To give you guys a little backstory, Abigail Ross is a talented travel writer who experiences a dramatic loss. When she loses the will to write, she takes a mysterious job from a woman named Josephine Ashley, the owner of a dilapidated Antebellum mansion. Nothing is as it seems…
Therefore, I thought it would be a little fun to preview the first chapter of the book while I query to agents and attempt to get this bad boy published. Of course, who knows what will happen with that, but why not try? If I can’t get it agented, I will publish the book online within the next six months.
I don’t want to give too much away just yet, but maybe I will offer snippets of the next chapters in following blog posts. Leave your feedback and comments, please!
Hi, readers… Today we’re going to dive into a topic that I’m sure the majority of you can’t stand. It’s a writer’s worst enemy and something that will inevitably affect all of us at some point. What is this terrible, nasty thing?
When I was first starting out in the world of writing, I didn’t believe in writer’s block. At first writing always came so naturally, so easily, and I couldn’t possibly understand how some couldn’t just flesh out their ideas on the page (or Word document).
Fast forward to now, and I’m sad to say the story has changed. I’m a believer now.
Therefore, I’d like to do a little research into this curious phenomenon and learn more tips to combat it.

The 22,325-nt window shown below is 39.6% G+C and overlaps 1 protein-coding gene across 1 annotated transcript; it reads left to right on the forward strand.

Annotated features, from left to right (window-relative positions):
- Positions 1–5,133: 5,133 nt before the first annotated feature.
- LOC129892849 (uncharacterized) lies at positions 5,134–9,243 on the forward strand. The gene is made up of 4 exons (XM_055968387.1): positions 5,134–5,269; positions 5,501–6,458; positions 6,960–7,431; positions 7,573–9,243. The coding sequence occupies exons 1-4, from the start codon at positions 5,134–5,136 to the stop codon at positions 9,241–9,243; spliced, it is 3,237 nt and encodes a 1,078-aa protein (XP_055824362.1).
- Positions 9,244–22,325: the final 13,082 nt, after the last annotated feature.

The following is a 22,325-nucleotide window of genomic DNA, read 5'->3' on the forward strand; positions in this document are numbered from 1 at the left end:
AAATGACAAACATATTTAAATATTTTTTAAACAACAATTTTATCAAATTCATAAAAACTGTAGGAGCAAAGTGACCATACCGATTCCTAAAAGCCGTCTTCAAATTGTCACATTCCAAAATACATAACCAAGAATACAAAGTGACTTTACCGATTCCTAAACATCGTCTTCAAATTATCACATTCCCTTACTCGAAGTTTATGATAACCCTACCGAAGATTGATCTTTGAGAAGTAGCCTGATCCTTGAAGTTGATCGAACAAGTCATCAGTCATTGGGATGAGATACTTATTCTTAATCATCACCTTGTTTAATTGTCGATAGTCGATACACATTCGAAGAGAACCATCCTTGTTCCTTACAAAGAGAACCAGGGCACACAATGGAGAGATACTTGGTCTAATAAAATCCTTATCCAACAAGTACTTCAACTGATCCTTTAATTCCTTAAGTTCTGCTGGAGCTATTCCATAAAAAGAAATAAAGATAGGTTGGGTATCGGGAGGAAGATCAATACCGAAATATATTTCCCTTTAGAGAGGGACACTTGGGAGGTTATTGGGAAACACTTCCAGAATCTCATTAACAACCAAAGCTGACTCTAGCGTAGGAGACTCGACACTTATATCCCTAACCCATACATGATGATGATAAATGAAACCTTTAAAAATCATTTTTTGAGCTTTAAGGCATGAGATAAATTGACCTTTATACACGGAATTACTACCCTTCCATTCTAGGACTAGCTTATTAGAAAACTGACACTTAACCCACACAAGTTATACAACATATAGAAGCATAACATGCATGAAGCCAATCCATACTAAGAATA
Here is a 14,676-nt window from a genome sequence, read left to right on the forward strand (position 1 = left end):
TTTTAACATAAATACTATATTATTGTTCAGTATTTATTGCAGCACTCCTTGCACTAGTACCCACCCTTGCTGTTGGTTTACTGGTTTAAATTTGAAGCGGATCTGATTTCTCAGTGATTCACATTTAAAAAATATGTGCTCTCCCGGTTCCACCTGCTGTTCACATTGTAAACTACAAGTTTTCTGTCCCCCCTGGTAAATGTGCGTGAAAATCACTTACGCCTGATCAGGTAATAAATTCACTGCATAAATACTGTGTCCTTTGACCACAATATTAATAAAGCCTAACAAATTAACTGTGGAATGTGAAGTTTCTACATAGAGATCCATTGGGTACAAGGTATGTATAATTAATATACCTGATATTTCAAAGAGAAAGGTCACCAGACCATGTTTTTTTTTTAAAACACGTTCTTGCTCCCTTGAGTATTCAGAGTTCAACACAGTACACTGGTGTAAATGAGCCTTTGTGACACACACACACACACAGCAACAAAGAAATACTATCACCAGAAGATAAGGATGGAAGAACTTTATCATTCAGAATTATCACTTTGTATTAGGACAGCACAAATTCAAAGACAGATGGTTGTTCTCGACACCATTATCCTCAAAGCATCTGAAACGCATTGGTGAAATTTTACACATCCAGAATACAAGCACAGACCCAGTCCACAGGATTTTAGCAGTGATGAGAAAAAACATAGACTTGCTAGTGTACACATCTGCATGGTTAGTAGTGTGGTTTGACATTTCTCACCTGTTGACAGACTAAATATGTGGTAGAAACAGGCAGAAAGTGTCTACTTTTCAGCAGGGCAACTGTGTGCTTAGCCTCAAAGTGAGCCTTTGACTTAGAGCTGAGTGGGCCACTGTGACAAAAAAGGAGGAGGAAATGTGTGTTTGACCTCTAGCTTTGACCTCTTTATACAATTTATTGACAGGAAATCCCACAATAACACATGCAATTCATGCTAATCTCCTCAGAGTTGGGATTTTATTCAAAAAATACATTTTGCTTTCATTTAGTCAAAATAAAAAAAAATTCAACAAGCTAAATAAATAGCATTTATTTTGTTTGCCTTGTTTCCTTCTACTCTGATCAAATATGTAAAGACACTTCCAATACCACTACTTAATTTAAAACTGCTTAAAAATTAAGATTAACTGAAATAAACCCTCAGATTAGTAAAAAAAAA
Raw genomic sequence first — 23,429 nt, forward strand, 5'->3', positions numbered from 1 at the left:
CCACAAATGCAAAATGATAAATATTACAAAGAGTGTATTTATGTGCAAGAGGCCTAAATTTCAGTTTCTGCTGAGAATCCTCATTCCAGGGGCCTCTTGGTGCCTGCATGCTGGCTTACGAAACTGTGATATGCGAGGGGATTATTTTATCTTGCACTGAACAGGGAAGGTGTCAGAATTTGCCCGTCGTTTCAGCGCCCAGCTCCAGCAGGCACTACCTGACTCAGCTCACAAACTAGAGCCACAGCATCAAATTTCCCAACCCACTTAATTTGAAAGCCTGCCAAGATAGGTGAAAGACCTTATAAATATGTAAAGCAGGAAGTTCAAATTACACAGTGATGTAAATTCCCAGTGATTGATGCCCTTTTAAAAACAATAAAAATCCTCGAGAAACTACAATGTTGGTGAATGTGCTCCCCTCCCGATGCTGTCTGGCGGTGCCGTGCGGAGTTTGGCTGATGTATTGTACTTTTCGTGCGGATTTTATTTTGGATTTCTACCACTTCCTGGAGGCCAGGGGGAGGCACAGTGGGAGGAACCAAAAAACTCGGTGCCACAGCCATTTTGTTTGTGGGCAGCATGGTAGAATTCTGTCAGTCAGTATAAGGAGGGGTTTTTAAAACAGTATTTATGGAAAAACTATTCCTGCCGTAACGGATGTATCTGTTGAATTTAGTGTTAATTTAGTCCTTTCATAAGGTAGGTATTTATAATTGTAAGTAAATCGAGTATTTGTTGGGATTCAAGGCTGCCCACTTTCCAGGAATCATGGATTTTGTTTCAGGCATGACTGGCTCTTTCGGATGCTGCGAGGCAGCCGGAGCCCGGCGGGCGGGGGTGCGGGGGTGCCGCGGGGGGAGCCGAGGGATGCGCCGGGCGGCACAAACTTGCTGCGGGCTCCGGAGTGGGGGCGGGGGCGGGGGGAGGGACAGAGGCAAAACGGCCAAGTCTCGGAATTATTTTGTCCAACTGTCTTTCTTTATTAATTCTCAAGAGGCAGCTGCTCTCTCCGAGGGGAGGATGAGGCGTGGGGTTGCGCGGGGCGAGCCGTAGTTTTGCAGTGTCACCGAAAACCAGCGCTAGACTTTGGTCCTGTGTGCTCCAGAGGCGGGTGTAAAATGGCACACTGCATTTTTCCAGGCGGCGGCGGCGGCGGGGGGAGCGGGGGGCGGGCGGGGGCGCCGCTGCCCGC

Some writers are magically inspired by the dazzling world around them, and that is amazing. If you can write, no problem at all, then be blessed by your gift. Like I said earlier, I never had writer’s block when I first started writing, but things shifted a bit.
In my case, I’m pretty sure that writer’s block stems from two definite sources: Location and Fatigue. Where I am in the world at a specific point in time tremendously affects the tone and subject matter of what I choose to write, which I assume can be the same situation for you guys. Fatigue, therefore, is the lack of creative inspiration that drives us writers.
Whenever I am at college, my writing declines exponentially. I find excuses not to sit down and work on books, because I have other “commitments” that distract from what really matters (like writing). Writing has always been something that is central to who I am, and when I am not writing, I don’t feel like myself. Therefore, there is a juxtaposition between doing what makes you happy and trying to find space to let your creative thoughts take root.